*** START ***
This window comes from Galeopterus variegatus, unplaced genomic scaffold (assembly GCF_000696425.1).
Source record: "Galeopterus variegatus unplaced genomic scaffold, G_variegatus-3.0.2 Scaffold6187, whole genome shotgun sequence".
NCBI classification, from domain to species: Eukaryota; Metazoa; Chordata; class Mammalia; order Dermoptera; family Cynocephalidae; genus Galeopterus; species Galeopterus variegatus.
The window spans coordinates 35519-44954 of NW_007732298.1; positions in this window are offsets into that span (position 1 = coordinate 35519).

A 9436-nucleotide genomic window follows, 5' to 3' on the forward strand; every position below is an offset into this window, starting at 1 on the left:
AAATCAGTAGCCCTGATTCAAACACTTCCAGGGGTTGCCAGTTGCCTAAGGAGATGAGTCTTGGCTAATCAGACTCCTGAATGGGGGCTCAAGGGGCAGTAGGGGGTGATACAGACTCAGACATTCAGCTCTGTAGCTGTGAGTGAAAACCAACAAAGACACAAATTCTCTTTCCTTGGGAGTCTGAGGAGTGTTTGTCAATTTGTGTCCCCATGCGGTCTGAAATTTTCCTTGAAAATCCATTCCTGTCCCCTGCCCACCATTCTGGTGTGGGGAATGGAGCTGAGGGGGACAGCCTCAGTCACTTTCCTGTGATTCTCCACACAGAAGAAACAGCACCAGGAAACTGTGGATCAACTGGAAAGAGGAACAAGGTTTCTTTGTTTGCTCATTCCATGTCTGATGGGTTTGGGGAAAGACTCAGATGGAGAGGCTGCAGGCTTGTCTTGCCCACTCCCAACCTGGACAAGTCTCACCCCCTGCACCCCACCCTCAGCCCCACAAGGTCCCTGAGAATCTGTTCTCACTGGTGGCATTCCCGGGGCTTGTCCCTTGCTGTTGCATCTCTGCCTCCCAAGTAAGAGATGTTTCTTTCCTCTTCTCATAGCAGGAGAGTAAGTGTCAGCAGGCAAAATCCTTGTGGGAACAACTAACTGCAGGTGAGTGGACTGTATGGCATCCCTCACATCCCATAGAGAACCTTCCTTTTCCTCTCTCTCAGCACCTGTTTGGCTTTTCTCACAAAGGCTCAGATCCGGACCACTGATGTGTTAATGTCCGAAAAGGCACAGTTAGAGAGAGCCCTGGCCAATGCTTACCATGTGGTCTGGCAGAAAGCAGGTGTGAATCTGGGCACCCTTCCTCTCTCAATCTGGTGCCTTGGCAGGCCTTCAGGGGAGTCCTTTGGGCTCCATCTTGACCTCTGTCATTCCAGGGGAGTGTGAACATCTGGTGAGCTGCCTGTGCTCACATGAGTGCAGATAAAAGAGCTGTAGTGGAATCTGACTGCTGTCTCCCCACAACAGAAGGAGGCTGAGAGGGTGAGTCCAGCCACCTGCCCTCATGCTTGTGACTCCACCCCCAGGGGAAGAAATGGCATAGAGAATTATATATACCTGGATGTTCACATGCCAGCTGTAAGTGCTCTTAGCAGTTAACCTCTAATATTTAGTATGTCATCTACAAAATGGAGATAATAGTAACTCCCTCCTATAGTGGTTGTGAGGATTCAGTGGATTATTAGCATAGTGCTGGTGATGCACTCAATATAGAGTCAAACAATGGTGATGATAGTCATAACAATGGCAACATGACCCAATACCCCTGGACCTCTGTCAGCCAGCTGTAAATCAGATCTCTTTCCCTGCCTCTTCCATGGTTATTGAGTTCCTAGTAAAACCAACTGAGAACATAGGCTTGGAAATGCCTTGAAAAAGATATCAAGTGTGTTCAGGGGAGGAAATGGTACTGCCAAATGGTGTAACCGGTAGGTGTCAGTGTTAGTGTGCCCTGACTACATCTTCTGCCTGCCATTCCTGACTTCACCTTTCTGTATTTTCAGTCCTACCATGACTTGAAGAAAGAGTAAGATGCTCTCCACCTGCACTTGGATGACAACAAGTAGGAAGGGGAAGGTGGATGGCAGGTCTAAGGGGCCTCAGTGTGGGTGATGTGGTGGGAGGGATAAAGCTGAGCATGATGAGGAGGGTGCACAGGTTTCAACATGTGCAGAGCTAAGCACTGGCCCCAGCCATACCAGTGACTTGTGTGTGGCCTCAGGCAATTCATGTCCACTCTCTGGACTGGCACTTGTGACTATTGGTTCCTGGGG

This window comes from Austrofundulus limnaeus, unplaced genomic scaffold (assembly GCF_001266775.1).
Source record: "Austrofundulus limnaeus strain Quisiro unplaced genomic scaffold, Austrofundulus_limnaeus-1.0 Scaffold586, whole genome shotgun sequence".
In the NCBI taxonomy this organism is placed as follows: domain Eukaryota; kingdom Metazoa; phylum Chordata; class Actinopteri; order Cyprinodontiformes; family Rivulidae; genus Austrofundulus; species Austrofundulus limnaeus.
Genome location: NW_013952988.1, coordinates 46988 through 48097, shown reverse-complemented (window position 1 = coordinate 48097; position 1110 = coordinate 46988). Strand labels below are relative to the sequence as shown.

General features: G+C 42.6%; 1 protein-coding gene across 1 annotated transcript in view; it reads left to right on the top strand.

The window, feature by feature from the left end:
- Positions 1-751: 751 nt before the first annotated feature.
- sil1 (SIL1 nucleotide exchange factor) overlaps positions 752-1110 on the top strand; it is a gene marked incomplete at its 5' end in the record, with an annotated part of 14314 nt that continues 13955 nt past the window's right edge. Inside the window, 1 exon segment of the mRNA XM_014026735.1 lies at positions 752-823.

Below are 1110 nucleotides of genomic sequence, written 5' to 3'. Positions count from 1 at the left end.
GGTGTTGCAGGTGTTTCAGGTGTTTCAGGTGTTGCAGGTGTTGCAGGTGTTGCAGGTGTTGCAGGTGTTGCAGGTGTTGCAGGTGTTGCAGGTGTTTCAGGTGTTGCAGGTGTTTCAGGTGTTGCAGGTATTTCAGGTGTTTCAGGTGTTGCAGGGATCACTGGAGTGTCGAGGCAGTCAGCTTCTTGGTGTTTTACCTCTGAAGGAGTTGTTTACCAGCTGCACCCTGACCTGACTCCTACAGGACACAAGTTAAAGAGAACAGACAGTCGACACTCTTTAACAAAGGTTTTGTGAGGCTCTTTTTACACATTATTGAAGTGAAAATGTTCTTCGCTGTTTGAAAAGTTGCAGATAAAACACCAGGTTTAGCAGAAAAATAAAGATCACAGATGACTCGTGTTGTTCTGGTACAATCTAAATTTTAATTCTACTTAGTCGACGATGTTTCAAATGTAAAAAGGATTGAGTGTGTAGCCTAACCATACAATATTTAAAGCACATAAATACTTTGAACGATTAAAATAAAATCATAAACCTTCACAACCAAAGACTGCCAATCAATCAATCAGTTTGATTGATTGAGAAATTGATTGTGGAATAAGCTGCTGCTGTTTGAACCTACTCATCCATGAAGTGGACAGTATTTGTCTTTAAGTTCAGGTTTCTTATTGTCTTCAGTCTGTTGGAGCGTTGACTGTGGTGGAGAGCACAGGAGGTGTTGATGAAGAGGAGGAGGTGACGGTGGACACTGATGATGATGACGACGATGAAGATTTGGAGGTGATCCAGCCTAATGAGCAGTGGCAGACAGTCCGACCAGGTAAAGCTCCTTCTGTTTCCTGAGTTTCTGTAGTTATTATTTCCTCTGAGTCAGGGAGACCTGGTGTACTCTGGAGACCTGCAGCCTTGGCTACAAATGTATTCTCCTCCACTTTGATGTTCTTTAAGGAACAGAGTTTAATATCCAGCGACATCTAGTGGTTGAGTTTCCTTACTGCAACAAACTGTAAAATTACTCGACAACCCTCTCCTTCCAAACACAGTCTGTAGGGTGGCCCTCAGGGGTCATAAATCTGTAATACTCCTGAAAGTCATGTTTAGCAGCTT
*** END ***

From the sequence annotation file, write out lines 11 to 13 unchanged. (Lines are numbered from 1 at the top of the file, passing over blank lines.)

General features: G+C 42.6%; 1 protein-coding gene across 1 annotated transcript in view; it reads left to right on the top strand.

The window, feature by feature from the left end:
- Positions 1-751: 751 nt before the first annotated feature.